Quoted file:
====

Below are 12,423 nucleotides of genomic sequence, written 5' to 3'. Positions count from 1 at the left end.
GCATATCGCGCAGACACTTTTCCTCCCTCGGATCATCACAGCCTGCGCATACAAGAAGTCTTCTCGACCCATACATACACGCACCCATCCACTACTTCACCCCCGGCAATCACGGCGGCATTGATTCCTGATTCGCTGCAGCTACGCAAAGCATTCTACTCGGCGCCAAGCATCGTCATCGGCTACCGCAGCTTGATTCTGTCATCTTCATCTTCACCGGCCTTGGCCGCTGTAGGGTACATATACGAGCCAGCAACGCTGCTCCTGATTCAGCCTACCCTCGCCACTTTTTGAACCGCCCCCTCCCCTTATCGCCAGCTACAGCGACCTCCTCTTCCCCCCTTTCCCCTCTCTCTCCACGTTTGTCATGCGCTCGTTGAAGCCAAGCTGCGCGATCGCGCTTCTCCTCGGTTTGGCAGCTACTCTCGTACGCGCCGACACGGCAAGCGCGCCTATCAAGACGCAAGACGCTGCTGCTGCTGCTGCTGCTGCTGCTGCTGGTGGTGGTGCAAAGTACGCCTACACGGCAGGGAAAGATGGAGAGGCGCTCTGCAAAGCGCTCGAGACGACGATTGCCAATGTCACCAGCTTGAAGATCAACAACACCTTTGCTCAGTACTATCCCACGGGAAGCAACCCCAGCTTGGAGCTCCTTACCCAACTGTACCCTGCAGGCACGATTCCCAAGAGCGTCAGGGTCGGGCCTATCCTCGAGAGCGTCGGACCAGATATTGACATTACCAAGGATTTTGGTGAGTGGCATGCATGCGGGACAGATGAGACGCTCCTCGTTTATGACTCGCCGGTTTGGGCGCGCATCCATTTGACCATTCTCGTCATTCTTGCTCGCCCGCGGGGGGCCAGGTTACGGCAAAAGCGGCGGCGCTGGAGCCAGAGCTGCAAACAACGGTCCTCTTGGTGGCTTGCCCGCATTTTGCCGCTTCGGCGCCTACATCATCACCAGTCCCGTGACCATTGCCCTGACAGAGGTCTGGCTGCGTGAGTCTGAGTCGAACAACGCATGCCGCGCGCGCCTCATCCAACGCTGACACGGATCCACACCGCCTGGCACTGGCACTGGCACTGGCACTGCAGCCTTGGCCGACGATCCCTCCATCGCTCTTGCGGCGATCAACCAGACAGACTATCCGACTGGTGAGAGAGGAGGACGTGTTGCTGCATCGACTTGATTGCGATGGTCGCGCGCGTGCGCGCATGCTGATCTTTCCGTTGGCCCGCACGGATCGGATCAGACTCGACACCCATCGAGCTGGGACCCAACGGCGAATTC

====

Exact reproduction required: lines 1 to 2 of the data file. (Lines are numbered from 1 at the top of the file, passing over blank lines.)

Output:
Below are 12,423 nucleotides of genomic sequence, written 5' to 3'. Positions count from 1 at the left end.
GCATATCGCGCAGACACTTTTCCTCCCTCGGATCATCACAGCCTGCGCATACAAGAAGTCTTCTCGACCCATACATACACGCACCCATCCACTACTTCACCCCCGGCAATCACGGCGGCATTGATTCCTGATTCGCTGCAGCTACGCAAAGCATTCTACTCGGCGCCAAGCATCGTCATCGGCTACCGCAGCTTGATTCTGTCATCTTCATCTTCACCGGCCTTGGCCGCTGTAGGGTACATATACGAGCCAGCAACGCTGCTCCTGATTCAGCCTACCCTCGCCACTTTTTGAACCGCCCCCTCCCCTTATCGCCAGCTACAGCGACCTCCTCTTCCCCCCTTTCCCCTCTCTCTCCACGTTTGTCATGCGCTCGTTGAAGCCAAGCTGCGCGATCGCGCTTCTCCTCGGTTTGGCAGCTACTCTCGTACGCGCCGACACGGCAAGCGCGCCTATCAAGACGCAAGACGCTGCTGCTGCTGCTGCTGCTGCTGCTGCTGGTGGTGGTGCAAAGTACGCCTACACGGCAGGGAAAGATGGAGAGGCGCTCTGCAAAGCGCTCGAGACGACGATTGCCAATGTCACCAGCTTGAAGATCAACAACACCTTTGCTCAGTACTATCCCACGGGAAGCAACCCCAGCTTGGAGCTCCTTACCCAACTGTACCCTGCAGGCACGATTCCCAAGAGCGTCAGGGTCGGGCCTATCCTCGAGAGCGTCGGACCAGATATTGACATTACCAAGGATTTTGGTGAGTGGCATGCATGCGGGACAGATGAGACGCTCCTCGTTTATGACTCGCCGGTTTGGGCGCGCATCCATTTGACCATTCTCGTCATTCTTGCTCGCCCGCGGGGGGCCAGGTTACGGCAAAAGCGGCGGCGCTGGAGCCAGAGCTGCAAACAACGGTCCTCTTGGTGGCTTGCCCGCATTTTGCCGCTTCGGCGCCTACATCATCACCAGTCCCGTGACCATTGCCCTGACAGAGGTCTGGCTGCGTGAGTCTGAGTCGAACAACGCATGCCGCGCGCGCCTCATCCAACGCTGACACGGATCCACACCGCCTGGCACTGGCACTGGCACTGGCACTGCAGCCTTGGCCGACGATCCCTCCATCGCTCTTGCGGCGATCAACCAGACAGACTATCCGACTGGTGAGAGAGGAGGACGTGTTGCTGCATCGACTTGATTGCGATGGTCGCGCGCGTGCGCGCATGCTGATCTTTCCGTTGGCCCGCACGGATCGGATCAGACTCGACACCCATCGAGCTGGGACCCAACGGCGAATTC